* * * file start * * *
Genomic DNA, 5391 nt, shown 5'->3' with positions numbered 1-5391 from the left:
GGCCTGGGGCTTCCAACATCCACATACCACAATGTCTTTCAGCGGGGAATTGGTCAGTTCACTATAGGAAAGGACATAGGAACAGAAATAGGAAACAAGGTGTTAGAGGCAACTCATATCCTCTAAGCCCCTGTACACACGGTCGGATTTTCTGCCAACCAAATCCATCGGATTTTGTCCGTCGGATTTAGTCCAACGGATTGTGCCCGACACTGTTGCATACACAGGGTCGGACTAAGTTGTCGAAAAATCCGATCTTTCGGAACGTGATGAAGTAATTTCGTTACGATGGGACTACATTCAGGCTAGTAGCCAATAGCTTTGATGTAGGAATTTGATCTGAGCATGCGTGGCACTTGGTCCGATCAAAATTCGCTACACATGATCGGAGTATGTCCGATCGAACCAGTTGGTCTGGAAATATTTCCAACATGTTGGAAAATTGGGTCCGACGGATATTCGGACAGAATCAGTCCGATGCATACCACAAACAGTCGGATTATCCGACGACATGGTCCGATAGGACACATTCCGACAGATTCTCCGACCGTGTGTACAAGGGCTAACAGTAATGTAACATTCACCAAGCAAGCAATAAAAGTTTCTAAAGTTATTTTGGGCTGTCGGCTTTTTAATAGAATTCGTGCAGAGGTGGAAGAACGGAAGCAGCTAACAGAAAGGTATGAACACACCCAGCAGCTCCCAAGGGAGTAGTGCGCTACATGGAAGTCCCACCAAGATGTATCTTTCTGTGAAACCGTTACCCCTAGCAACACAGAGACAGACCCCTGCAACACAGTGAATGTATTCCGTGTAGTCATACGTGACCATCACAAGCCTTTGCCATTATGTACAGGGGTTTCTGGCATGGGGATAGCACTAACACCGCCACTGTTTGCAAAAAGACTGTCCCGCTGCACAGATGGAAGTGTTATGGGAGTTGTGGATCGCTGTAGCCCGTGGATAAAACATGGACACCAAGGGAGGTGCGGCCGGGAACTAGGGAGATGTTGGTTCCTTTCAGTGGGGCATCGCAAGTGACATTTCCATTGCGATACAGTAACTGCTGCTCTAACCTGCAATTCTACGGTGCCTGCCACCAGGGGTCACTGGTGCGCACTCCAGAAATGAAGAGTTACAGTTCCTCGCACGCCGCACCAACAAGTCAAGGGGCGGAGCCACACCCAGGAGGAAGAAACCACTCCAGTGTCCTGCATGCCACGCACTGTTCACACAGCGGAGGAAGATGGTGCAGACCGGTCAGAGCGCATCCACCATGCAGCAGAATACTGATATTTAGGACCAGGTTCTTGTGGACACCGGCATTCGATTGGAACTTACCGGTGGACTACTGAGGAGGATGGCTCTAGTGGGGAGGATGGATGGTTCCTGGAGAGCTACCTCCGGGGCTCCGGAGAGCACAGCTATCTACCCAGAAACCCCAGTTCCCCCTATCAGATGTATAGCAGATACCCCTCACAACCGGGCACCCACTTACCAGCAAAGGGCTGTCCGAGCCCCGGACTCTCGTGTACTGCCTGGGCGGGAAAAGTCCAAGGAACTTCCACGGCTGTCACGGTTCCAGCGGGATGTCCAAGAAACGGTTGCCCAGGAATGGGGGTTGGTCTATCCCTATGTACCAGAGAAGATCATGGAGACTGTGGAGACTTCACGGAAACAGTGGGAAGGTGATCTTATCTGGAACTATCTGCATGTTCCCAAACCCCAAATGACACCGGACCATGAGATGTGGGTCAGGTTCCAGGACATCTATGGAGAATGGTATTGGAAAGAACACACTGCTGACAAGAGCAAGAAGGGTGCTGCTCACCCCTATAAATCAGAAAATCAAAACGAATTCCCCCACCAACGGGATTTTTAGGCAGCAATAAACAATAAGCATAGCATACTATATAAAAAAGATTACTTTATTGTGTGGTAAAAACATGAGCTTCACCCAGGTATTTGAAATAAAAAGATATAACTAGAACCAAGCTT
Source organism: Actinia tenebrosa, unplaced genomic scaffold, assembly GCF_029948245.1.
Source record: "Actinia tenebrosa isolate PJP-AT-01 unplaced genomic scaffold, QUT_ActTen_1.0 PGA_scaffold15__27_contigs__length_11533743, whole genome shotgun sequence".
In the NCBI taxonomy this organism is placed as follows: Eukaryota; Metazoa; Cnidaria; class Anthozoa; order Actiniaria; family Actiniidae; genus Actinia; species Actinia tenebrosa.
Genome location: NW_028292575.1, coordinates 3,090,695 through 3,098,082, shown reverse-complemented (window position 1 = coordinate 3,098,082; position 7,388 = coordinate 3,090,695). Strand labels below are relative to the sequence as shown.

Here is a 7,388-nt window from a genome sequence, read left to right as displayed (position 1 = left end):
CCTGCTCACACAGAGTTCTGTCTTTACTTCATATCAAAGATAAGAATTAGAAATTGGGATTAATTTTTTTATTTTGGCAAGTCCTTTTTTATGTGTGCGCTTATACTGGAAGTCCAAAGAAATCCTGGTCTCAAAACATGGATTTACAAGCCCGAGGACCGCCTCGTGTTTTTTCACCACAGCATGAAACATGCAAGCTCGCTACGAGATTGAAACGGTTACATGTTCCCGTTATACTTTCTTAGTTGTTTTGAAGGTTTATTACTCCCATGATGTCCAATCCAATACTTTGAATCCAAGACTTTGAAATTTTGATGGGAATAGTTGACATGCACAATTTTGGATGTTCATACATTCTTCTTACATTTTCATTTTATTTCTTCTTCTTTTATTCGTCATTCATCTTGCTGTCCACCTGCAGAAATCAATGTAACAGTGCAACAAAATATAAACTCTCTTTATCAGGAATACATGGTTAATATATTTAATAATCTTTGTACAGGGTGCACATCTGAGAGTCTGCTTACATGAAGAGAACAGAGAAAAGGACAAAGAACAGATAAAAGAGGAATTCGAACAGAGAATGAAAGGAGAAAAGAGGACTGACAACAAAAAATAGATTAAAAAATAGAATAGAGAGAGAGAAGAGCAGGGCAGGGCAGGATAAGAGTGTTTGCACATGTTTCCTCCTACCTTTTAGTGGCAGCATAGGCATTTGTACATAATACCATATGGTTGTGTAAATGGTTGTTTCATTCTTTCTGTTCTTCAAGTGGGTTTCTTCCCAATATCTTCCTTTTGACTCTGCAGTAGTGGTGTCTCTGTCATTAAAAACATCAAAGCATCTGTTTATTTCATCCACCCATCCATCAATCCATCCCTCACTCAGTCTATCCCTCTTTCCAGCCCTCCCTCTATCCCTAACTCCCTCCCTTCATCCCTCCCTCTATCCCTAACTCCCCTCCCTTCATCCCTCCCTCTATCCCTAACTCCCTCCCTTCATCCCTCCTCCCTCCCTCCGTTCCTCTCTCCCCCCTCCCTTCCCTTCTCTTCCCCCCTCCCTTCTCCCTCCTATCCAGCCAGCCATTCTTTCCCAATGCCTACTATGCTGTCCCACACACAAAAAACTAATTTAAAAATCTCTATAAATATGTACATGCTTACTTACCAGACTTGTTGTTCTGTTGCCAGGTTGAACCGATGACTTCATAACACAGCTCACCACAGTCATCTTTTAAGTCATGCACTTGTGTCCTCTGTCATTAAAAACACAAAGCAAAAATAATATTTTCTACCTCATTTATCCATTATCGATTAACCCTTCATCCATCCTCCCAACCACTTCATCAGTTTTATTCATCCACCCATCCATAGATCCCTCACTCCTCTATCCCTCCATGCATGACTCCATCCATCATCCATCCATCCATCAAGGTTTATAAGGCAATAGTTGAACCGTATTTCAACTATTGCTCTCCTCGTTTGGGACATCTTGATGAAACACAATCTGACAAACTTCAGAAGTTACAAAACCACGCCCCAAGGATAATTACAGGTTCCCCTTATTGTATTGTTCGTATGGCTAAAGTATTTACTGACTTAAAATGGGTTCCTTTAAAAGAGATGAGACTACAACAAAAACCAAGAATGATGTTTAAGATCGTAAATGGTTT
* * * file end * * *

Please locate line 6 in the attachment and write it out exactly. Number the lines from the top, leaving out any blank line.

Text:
Genome location: NW_028292575.1, coordinates 3,090,695 through 3,098,082, shown reverse-complemented (window position 1 = coordinate 3,098,082; position 7,388 = coordinate 3,090,695). Strand labels below are relative to the sequence as shown.